The derivative of a function at a point is the slope of the tangent line to that function at that specific point. It can be thought of as an “infinitesimal” change in the function, corresponding to an “infinitesimal” change in its argument. The word derivative comes from Latin: derivare meaning “to derive, to get”.


To start off, you should know how to find anti-derivatives/indefinite integrals. This involves understanding how to use basic integration rules, such as the power rule, the constant multiple rule, the sum/difference rule, and the substitution rule. You should also be proficient in using partial fractions to decompose integrands. Furthermore, you should be able to use trigonometric identities to simplify integrands that contain trig functions. Lastly, it is also important to know how to work with piecewise functions when finding integrals.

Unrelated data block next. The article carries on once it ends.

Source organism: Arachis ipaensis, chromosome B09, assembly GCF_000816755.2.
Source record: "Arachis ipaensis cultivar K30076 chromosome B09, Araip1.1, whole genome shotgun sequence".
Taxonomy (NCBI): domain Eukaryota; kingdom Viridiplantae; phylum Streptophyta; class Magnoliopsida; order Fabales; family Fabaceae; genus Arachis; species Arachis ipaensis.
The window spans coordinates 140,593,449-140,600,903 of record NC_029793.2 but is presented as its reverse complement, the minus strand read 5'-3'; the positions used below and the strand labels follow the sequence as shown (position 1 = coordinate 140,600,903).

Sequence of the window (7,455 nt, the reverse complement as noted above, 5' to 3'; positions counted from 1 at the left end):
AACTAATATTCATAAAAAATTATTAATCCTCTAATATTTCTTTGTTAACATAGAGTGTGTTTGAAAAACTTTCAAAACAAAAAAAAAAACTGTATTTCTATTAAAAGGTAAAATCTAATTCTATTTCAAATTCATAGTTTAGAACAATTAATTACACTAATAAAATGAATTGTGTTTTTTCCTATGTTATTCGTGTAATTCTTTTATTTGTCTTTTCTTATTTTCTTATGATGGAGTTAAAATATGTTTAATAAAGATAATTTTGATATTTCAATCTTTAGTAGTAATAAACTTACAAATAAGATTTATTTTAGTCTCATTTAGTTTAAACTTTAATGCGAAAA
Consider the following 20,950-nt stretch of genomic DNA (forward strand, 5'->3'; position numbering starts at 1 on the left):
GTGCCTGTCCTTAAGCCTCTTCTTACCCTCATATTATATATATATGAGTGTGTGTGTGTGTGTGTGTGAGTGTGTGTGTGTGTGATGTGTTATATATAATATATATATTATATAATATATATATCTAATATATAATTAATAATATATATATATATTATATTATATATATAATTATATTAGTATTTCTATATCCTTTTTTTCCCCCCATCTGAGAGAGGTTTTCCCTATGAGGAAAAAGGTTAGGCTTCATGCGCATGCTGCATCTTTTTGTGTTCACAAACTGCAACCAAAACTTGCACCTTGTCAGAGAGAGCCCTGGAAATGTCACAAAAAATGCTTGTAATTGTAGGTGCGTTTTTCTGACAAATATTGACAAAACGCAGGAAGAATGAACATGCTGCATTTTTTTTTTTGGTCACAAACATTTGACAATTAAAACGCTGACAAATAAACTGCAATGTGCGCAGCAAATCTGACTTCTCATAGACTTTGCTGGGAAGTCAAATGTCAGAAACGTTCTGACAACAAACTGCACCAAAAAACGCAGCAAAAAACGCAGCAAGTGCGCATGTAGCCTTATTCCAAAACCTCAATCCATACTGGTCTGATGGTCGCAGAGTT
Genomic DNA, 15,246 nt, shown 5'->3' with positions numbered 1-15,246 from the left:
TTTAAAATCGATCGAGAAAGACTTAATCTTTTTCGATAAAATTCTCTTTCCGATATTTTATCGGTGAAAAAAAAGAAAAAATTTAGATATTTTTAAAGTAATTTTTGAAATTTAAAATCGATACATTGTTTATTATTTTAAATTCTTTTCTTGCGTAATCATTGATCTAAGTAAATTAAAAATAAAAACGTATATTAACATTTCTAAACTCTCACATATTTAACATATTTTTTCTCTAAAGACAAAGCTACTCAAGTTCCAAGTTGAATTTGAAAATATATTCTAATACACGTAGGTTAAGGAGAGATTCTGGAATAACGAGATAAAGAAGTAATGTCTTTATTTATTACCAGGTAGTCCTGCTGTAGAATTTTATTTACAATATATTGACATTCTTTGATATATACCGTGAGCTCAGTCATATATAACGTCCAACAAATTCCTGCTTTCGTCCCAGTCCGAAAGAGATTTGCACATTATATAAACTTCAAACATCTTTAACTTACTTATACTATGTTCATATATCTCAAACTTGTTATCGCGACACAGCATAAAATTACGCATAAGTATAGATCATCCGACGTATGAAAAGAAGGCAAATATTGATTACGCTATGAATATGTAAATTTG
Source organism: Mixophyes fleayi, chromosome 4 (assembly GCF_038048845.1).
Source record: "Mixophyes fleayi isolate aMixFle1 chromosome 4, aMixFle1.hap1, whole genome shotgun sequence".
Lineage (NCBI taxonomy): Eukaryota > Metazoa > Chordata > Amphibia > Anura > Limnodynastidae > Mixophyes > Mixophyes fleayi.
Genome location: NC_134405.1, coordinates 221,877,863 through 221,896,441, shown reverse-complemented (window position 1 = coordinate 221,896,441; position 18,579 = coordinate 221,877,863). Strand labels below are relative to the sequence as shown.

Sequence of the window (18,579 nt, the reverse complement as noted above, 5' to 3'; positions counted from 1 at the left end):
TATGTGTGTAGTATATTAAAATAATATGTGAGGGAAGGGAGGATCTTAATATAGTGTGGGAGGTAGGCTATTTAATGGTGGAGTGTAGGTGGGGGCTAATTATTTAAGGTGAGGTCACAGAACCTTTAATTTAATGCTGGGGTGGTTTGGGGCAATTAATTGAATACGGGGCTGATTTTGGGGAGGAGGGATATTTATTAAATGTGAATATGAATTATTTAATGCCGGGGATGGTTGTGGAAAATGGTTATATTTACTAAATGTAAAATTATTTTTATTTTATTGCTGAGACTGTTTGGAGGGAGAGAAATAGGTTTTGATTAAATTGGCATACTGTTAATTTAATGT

In addition to being able to find anti-derivatives/indefinite integrals, you should also be able to calculate definite integrals. This includes knowing how to use the properties of definite integrals (such as the fact that the definite integral of a continuous function is always zero), as well as being familiar with the different methods of evaluating definite integrals (such as numerical integration and integration by parts).

Applications of Derivatives

Learning objectives After watching this module, students should be able to: